I do think there are some traits you have to have to succeed in science, if you want to call them “traits”. Basic honesty and intelligence, for instance (aside: hopefully it’s obvious I’m not defining “intelligence” precisely…) But for the most part, success in science is a matter of what you do, not who you are. So people succeed by finding ways to do what they need to do and do it well, whether despite or because of who they are. You need to be able to come up with good research ideas and figure out how to pursue them. You need to be able to convey your ideas to others in writing. You need to be able to give and receive constructive criticism. Etc. But in order to do those things, do what works for you ( And yes, talking publicly about what’s worked for you is very helpful to others.

    And that’s without even getting into how “who you are” can change over time…

    • The question of what traits are required is a really interesting one. The traits I most look for in prospective lab members are things that indicate that they are curious, work hard, and have good time management skills. I’m not sure those are truly essential, but they sure help a lot.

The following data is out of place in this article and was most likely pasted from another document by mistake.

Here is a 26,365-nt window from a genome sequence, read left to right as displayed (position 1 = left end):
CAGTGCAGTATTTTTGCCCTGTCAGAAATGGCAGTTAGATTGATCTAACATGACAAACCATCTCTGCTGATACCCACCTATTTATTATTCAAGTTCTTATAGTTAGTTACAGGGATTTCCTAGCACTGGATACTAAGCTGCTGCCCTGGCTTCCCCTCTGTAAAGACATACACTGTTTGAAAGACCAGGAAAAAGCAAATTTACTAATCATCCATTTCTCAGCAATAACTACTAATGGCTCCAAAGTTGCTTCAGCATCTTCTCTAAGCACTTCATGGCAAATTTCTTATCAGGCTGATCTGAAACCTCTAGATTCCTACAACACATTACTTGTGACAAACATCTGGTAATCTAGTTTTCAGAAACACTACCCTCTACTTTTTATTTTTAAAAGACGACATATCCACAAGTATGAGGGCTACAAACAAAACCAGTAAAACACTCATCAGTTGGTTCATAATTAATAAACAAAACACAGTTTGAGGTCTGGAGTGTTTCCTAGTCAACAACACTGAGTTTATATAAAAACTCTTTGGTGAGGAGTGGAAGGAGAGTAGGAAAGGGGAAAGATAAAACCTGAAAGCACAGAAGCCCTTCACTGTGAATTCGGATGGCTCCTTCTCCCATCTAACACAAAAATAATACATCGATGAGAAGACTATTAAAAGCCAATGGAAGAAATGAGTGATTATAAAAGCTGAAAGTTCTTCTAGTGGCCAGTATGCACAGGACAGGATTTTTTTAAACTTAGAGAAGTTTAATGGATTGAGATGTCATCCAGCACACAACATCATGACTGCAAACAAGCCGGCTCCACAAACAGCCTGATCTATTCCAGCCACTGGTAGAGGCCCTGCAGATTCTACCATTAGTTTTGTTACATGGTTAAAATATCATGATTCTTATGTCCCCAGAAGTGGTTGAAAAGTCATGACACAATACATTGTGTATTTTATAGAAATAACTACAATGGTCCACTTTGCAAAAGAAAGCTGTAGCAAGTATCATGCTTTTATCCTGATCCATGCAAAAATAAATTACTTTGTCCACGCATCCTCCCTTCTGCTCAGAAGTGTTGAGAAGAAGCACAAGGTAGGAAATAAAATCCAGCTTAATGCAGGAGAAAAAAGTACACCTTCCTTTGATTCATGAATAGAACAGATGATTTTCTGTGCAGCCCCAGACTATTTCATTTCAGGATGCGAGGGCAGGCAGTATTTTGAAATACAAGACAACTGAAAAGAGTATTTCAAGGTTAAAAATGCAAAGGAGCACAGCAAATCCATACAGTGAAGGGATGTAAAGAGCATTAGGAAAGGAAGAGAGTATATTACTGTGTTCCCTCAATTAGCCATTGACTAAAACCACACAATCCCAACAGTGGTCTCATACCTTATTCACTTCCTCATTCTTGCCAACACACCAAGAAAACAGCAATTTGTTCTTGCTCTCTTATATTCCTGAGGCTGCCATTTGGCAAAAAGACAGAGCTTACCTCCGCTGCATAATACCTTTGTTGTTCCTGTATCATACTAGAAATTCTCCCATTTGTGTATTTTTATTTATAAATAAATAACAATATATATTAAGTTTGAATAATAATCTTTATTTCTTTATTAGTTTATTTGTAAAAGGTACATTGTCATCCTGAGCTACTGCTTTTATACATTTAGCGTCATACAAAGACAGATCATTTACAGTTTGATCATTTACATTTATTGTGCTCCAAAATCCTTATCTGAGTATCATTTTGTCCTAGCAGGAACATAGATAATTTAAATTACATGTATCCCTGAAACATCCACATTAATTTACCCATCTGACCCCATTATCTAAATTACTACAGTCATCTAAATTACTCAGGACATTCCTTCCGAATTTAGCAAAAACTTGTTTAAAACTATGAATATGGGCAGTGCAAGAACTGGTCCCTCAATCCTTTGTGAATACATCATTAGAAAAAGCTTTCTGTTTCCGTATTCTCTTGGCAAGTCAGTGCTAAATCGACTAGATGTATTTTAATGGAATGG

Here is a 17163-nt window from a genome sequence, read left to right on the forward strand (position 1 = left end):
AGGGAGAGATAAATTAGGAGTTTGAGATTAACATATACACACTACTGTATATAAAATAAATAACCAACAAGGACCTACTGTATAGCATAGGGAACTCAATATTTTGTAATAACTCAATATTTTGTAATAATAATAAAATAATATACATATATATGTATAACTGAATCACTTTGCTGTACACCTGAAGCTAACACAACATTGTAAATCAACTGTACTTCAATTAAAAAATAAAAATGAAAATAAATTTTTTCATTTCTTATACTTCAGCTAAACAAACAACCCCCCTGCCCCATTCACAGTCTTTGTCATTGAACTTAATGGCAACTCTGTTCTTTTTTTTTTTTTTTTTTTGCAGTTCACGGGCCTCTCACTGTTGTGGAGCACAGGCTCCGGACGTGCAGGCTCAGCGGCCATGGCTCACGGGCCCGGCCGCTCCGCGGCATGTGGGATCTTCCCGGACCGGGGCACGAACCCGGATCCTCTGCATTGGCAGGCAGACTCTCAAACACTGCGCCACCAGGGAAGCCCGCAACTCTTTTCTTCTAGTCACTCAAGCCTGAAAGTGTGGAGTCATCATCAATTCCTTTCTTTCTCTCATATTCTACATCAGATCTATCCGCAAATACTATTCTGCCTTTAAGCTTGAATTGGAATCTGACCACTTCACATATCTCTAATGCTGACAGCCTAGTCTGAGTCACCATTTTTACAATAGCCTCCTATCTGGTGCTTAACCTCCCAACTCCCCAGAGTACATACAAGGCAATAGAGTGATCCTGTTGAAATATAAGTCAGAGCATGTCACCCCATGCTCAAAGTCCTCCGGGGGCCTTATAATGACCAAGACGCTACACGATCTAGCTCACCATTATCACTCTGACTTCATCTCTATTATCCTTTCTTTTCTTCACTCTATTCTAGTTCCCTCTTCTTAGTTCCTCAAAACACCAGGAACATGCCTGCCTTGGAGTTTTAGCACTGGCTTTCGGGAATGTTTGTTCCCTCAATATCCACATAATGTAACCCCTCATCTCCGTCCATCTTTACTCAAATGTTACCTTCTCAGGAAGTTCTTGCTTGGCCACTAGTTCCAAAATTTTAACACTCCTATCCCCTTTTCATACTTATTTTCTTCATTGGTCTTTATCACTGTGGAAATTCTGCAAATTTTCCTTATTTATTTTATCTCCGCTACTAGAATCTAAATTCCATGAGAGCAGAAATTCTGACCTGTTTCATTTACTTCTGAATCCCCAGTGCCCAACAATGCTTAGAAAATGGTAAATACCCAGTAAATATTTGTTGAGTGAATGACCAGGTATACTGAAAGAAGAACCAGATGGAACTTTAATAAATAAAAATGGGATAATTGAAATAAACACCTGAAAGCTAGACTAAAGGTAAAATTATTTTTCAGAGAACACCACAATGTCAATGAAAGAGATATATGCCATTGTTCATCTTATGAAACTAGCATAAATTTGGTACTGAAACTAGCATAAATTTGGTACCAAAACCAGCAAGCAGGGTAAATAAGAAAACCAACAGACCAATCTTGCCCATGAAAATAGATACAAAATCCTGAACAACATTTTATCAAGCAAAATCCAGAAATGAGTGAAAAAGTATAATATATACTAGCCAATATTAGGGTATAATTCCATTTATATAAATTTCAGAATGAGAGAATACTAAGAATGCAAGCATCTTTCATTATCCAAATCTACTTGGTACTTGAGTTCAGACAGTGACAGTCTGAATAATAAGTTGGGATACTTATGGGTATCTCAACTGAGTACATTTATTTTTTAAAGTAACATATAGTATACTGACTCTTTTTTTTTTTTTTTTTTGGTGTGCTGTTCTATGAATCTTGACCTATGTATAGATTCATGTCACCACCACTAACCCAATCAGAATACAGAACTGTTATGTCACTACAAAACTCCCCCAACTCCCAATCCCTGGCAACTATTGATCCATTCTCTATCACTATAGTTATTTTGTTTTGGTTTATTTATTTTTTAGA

I will now give away my top-secret recruiting tip: I get really excited if I see that a prospective lab member was a competitive athlete (or musician or something else that takes substantial time and commitment), got research experience, and good grades. In my experience, those people do really well, because they tend to have the traits I listed above.

      • Yeah, I too take it as very positive if a prospective grad student is awesome at something else besides ecology. I don’t know that that’s a “trait”, exactly, but it’s definitely a feature rather than a bug in my eyes.

        I once had a prospective grad student who was a high-level athlete, and a professional writer for an online magazine about that sport. That was a big positive in my eyes. You say you can crank out editor-ready text on a deadline?! When can you start?! 🙂

        My top-secret recruiting tip is look for students from liberal arts college backgrounds. They tend to be broadly curious, hardworking (as undergrads, they often overbook themselves with extracurriculars), good at coming up with their own questions, at reading and absorbing a lot of the literature, and at writing (a big one). And they tend to be comfortable talking to profs rather than being nervous or deferential or treating profs as “the boss” or whatever.

        And yeah, research experience, curiosity, and hard work are all very important, probably to every prospective supervisor.